Are high-priced smartphones the norm?

by Colin Berkshire

Apple is certainly on a roll. They seem to be steamrollering Android at this point.

I’m not surprised. Android is a mess. Most users don’t or can’t update. So there are security and compatibility issues galore. While Android costs much less, it seems to have a disproportionately short lifespan.

The one contender to Apple is Xiaomi. If you are in America you probably have never heard of them. But they are the third largest smartphone manufacturer after Samsung and Apple. They make great products for the Chinese market.

The Chinese market is key to Apple. Over half of Apple’s sales come from China. And, China is up for grabs as Xiaomi continues to grow even faster than Apple. Stated differently: Apple’s largest market (China) is highly competitive. Apple doesn’t have the monopoly in China that it does in the US.


Um, well, more like Oligopoly.

You see, Xiaomi can’t enter the US market because of patents. There are tens of thousands of patents owned by the Oligopolists here in the US and Xiaomi just can’t get through this barrier. So Apple has competition in China but prevents competition in the US.

The Oligopoly works like this: Apple has a bunch of patents. Google/Android have a bunch of patents. And Microsoft has a bunch of patents. These three oligopolists cross-license each other so any of them can compete. But if a really new, innovative, better, cheaper company (like Xiaomi) comes along, the patent lawyers crush the upstart like a little-tiny bug with patent litigation.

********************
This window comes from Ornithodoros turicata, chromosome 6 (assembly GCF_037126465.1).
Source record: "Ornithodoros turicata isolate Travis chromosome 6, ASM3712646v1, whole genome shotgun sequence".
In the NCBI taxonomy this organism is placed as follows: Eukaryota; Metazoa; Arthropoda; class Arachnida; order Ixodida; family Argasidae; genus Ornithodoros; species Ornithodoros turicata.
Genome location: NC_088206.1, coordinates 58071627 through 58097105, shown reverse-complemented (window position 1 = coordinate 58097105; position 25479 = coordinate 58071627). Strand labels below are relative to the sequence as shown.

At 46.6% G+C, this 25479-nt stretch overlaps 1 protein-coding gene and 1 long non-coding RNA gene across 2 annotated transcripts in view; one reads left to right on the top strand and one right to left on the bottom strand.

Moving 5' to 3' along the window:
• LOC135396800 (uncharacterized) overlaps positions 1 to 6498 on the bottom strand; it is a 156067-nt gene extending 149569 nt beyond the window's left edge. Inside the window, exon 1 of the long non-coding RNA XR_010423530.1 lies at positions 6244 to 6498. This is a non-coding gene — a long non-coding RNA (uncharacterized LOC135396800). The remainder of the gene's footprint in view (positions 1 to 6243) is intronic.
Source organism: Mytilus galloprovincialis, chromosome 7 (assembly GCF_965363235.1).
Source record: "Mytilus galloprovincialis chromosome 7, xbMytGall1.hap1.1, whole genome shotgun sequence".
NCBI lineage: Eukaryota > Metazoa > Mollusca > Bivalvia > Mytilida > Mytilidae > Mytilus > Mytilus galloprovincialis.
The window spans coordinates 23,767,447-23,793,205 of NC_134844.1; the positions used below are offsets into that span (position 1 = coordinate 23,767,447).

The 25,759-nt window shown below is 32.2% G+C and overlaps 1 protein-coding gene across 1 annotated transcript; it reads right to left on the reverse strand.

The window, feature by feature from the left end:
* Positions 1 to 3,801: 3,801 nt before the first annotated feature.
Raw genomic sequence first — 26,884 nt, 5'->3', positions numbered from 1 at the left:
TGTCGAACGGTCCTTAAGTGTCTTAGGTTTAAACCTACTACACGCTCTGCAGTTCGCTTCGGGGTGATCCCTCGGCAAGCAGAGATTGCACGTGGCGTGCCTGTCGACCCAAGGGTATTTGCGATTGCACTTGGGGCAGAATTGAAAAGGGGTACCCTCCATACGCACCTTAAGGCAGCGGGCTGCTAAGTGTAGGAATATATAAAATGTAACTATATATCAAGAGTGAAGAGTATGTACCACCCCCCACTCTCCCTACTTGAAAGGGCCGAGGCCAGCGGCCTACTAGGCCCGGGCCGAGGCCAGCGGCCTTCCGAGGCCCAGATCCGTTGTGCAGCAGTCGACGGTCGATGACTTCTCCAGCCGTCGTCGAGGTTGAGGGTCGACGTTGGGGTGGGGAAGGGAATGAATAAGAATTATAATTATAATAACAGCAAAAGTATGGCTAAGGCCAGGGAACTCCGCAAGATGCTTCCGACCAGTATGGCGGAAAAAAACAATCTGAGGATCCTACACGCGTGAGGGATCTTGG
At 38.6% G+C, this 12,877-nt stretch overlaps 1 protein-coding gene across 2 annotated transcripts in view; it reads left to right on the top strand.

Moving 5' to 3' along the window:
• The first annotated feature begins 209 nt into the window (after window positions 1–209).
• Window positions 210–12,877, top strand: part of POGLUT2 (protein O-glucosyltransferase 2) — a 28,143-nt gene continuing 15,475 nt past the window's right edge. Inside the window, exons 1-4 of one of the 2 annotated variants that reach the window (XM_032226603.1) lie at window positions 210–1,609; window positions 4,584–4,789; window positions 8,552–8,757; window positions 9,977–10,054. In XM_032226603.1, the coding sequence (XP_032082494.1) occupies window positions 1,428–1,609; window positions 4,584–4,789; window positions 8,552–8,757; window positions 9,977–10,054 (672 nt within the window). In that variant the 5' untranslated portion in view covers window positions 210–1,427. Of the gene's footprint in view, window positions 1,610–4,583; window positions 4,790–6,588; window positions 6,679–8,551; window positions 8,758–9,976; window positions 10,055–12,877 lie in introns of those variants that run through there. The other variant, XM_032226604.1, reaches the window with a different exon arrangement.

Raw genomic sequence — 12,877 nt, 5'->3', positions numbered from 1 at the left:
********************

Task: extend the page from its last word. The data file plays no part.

So your new word for the day is “OLIGOPOLY.’ That is a monopoly controlled by a small group of cozy competitors.

Because it is impossible for a new company to make smartphones and sell them in America it looks like we will be paying high prices for the next couple of decades. Don’t expect any big price reductions from Apple…why should they drop their price?

I think it plays out like this:

Apple owns the smartphone business and Android and Windows capture a small share to give the appearance of competition (even though there is not.)

Microsoft owns the desktop business and Apple and Linux capture a small share to give the appearance of competition (even though there is not.)

Google owns the search business and others capture a small share to give the appearance of competition (even though there is not.)

If all of this sounds to you a bit like WWF Professional Wrestling (which is melodramatic mock-fighting) then you have a good grasp of how this all plays out.

Poor Xiaomi…locked out of the USA. We’ll see if Apple can compete in China somehow. They need to. They cannot ignore a market twice the size of the US.